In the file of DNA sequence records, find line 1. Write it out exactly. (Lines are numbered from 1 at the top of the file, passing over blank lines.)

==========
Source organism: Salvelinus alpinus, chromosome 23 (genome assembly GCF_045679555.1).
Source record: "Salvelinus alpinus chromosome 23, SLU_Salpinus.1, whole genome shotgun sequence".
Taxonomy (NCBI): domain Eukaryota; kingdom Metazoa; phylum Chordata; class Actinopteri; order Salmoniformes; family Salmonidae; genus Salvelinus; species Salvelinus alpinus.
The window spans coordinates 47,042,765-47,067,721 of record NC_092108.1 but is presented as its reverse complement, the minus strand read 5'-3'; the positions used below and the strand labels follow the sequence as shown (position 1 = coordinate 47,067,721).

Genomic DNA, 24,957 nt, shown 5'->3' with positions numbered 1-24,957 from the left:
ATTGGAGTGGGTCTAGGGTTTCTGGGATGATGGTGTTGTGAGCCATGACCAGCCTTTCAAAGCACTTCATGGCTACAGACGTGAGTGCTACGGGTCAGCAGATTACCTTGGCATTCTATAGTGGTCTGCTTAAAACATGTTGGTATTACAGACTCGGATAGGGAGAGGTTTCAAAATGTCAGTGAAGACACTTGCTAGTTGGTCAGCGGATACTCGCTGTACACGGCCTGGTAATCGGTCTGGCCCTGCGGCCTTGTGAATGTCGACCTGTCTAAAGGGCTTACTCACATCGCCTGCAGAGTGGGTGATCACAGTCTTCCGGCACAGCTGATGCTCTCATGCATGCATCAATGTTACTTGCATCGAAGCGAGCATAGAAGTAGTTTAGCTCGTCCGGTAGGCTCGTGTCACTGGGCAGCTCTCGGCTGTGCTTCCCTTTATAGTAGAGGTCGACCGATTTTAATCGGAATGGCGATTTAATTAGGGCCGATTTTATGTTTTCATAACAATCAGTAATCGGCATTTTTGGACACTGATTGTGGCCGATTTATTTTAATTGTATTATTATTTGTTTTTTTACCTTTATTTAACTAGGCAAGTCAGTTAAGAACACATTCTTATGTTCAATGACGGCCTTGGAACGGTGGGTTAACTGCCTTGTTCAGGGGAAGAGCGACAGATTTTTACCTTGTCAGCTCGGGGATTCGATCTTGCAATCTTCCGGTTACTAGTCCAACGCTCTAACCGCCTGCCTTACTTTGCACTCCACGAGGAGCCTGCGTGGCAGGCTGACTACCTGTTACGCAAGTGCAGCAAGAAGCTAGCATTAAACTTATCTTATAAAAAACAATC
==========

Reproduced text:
Source organism: Salvelinus alpinus, chromosome 23 (genome assembly GCF_045679555.1).